Russek at a poetry reading.Russek at a poetry reading.I first heard about the New York Arts Program through Professor of English David Gaines, Southwestern’s Director of National Fellowships and Scholarships. I was looking for something that would reinvigorate the second half of my education, maybe studying abroad. But Dr. Gaines knew me better than that. He understood my interests and my strengths, and he suggested that I pursue something that might give me a competitive edge over others looking to make it in the same industry: publishing.

In Texas, when someone says they’re an English major, there are two deductions that seem to pop into most people’s heads. First, they think, “Oh, they want to be a teacher,” and if that doesn’t make sense for this particular person, due either to upbringing or temperament, the next natural assumption is that they don’t have a plan at all. People are right to ask, “But what do you want to do with your degree?” though the general reaction when you tell them you want to go into publishing is a smirk, a nod, a nonverbal good luck with that.

The New York Arts Program was founded in 1967 and has worked to help budding artists and professionals find their footing in competitive New York industries, from publishing and fashion design to museum management and music performance. Their directors are well connected and always willing to help; even after you’ve left the program, they will advocate for you and help you find a job.

Recently, 1999 program alumna Rashida Bumbray was awarded a Met Museum residency for artists committed to social change. Other alumni are working at Picador Publishing, pursuing PhDs at Columbia, and working freelance all around New York City—the point being that those who go into the program are laying the foundation for later and greater professional work.

After being accepted to the program, I had no idea where to start or what to look for. I had a vague idea of working at a literary magazine but was unsure of which one. My passion for writing and social justice led John Reed, creative writing professor at the New School and director of the writing department at the New York Arts Program, to propose that I apply to the Awards Department of PEN America, a nearly 100-year-old literary organization focused on advocacy and free speech (former presidents include Susan Sontag, Toni Morrison, and Allen Ginsberg), and Bloomsbury Publishing, an international publishing corporation with offices in Great Britain, the United States, and India (they published Harry Potter). I managed to secure both internships.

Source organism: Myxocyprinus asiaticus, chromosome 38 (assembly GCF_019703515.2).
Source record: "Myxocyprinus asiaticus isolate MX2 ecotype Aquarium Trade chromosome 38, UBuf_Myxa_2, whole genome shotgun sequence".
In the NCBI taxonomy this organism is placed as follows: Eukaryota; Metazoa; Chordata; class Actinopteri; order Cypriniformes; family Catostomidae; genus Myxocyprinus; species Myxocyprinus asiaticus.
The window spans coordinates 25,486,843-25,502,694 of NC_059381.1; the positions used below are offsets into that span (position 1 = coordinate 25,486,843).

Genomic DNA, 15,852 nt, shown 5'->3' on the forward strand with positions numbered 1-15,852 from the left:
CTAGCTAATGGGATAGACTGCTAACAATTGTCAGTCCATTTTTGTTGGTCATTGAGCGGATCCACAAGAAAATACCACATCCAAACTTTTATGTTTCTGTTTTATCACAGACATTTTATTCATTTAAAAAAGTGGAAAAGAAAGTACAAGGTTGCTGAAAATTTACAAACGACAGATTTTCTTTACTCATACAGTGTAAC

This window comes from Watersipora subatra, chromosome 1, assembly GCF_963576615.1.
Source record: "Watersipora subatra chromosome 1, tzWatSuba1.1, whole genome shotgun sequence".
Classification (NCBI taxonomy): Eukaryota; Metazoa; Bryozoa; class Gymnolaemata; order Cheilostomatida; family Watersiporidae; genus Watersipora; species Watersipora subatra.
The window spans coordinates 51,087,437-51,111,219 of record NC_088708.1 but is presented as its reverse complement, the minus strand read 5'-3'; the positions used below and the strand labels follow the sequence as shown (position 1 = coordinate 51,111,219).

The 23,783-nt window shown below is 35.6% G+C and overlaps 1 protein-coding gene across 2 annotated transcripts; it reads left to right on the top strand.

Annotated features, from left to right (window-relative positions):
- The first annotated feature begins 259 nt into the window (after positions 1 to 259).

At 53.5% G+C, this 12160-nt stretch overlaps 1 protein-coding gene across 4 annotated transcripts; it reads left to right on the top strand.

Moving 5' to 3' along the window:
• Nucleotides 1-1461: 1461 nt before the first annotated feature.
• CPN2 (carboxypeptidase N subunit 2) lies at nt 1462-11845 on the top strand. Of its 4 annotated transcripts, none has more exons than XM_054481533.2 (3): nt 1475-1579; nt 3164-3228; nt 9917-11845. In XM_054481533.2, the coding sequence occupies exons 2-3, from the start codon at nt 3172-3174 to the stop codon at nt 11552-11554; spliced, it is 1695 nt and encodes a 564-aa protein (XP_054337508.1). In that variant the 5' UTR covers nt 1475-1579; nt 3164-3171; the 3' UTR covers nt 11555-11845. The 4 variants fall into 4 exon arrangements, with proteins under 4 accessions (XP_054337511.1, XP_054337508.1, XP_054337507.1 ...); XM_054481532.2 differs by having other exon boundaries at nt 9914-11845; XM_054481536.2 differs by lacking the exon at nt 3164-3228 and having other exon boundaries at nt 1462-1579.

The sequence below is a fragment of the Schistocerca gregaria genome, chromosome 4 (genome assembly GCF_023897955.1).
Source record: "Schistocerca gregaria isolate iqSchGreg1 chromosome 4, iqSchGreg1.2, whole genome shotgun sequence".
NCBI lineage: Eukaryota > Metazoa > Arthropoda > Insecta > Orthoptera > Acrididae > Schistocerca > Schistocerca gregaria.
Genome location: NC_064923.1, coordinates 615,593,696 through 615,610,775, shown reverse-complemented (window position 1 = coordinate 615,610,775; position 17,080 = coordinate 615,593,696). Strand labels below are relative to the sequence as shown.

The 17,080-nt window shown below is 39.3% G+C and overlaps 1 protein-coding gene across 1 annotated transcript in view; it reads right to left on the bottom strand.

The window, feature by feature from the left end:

PEN Event

There is a certain kind of life that New York provides young writers and artists, one that’s more difficult than ever to financially afford. The program provides affordable housing right next to Penn station, and students get the opportunity to feel what it’s like to be a working artist. After a nine-to-five workday, I could go home and sleep, visit with a professor, go out to a poetry reading or a gallery opening, visit a museum, or go out with friends. There are social events, lectures, and conversations every night; all one has to do is look, and you never know who might be there, who you might be able to talk to.

Once, after leaving work for the day, I went with my boss to a poetry reading by National Book Award–winning author Erika Sánchez; we had previously gone to a discussion between authors Hari Kunzru and Margo Jefferson. As the director of PEN America’s Literary Awards Department, my boss was more than familiar with most of these authors and was able to introduce me to more than a few people who left me starstruck. It was not unusual for authors to visit the Bloomsbury or PEN America offices, either, or for free books to be posted at the front desk for eagerly awaiting interns. Oftentimes, I was able to grab books that hadn’t even been officially published yet.

The program also gave me the confidence to advocate for my own writing.

The program also gave me the confidence to advocate for my own writing. I had always thought that writing was a far-off dream, that editing and marketing for other writers was the easier, more stable path toward making a living. But working at Bloomsbury and PEN America helped me realize that working writers do exist, working artists do exist, and it was not uncommon for employees at either company to invite coworkers to a reading, lecture, or other event where their work would be shown. I didn’t have to pick one; in fact, I could do both.

My advisor helped me edit and place my first news article at Latinx Spaces, and I was also invited to read and share my poetry in a live setting, something I had never done and never had any interest in doing, but afterwards, I couldn’t help looking for more opportunities to do so. The New York Arts Program gave me the confidence to pursue my own unique career path, take more opportunities, stretch myself, and find fulfillment in everything I do.

The New York Arts Program gave me the confidence to pursue my own unique career path, take more opportunities, stretch myself, and find fulfillment in everything I do.

I couldn’t recommend this program enough to students at Southwestern. If our University gives us the skills and the drive to work for what we want, then the New York Arts Program simply gives us the tools and connections to thrive. The work I’ve put in and the people I’ve met have made the experience more than worth it.